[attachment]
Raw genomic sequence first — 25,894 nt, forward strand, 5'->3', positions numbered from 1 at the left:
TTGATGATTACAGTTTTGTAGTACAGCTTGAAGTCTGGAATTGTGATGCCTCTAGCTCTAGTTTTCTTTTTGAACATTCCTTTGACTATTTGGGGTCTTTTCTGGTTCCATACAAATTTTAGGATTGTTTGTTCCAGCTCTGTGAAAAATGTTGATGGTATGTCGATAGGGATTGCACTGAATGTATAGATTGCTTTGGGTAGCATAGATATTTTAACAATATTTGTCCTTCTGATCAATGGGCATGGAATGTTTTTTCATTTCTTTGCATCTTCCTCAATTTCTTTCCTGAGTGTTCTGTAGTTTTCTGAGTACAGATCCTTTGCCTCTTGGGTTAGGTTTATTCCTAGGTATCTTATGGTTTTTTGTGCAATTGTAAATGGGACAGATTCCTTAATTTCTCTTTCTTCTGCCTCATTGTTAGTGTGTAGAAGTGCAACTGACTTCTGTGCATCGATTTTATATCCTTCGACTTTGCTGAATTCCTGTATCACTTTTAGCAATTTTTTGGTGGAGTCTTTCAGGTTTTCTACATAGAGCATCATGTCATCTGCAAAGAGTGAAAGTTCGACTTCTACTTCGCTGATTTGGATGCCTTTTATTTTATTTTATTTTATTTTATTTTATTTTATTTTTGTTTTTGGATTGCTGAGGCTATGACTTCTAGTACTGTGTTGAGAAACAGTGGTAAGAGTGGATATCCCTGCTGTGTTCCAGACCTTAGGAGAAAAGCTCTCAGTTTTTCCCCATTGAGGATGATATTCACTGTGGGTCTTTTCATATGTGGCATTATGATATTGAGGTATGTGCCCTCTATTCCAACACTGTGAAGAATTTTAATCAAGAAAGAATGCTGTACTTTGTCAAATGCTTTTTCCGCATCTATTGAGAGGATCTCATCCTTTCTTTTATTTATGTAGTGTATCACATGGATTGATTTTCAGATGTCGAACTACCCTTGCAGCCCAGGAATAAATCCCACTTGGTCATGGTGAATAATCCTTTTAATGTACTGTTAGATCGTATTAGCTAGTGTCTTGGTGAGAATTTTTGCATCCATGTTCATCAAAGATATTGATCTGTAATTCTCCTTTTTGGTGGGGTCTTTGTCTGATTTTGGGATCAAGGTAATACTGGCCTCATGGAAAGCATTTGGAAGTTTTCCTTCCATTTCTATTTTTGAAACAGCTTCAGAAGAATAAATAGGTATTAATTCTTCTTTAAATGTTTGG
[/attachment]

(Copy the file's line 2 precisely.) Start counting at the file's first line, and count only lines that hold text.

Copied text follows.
TTGATGATTACAGTTTTGTAGTACAGCTTGAAGTCTGGAATTGTGATGCCTCTAGCTCTAGTTTTCTTTTTGAACATTCCTTTGACTATTTGGGGTCTTTTCTGGTTCCATACAAATTTTAGGATTGTTTGTTCCAGCTCTGTGAAAAATGTTGATGGTATGTCGATAGGGATTGCACTGAATGTATAGATTGCTTTGGGTAGCATAGATATTTTAACAATATTTGTCCTTCTGATCAATGGGCATGGAATGTTTTTTCATTTCTTTGCATCTTCCTCAATTTCTTTCCTGAGTGTTCTGTAGTTTTCTGAGTACAGATCCTTTGCCTCTTGGGTTAGGTTTATTCCTAGGTATCTTATGGTTTTTTGTGCAATTGTAAATGGGACAGATTCCTTAATTTCTCTTTCTTCTGCCTCATTGTTAGTGTGTAGAAGTGCAACTGACTTCTGTGCATCGATTTTATATCCTTCGACTTTGCTGAATTCCTGTATCACTTTTAGCAATTTTTTGGTGGAGTCTTTCAGGTTTTCTACATAGAGCATCATGTCATCTGCAAAGAGTGAAAGTTCGACTTCTACTTCGCTGATTTGGATGCCTTTTATTTTATTTTATTTTATTTTATTTTATTTTATTTTTGTTTTTGGATTGCTGAGGCTATGACTTCTAGTACTGTGTTGAGAAACAGTGGTAAGAGTGGATATCCCTGCTGTGTTCCAGACCTTAGGAGAAAAGCTCTCAGTTTTTCCCCATTGAGGATGATATTCACTGTGGGTCTTTTCATATGTGGCATTATGATATTGAGGTATGTGCCCTCTATTCCAACACTGTGAAGAATTTTAATCAAGAAAGAATGCTGTACTTTGTCAAATGCTTTTTCCGCATCTATTGAGAGGATCTCATCCTTTCTTTTATTTATGTAGTGTATCACATGGATTGATTTTCAGATGTCGAACTACCCTTGCAGCCCAGGAATAAATCCCACTTGGTCATGGTGAATAATCCTTTTAATGTACTGTTAGATCGTATTAGCTAGTGTCTTGGTGAGAATTTTTGCATCCATGTTCATCAAAGATATTGATCTGTAATTCTCCTTTTTGGTGGGGTCTTTGTCTGATTTTGGGATCAAGGTAATACTGGCCTCATGGAAAGCATTTGGAAGTTTTCCTTCCATTTCTATTTTTGAAACAGCTTCAGAAGAATAAATAGGTATTAATTCTTCTTTAAATGTTTGG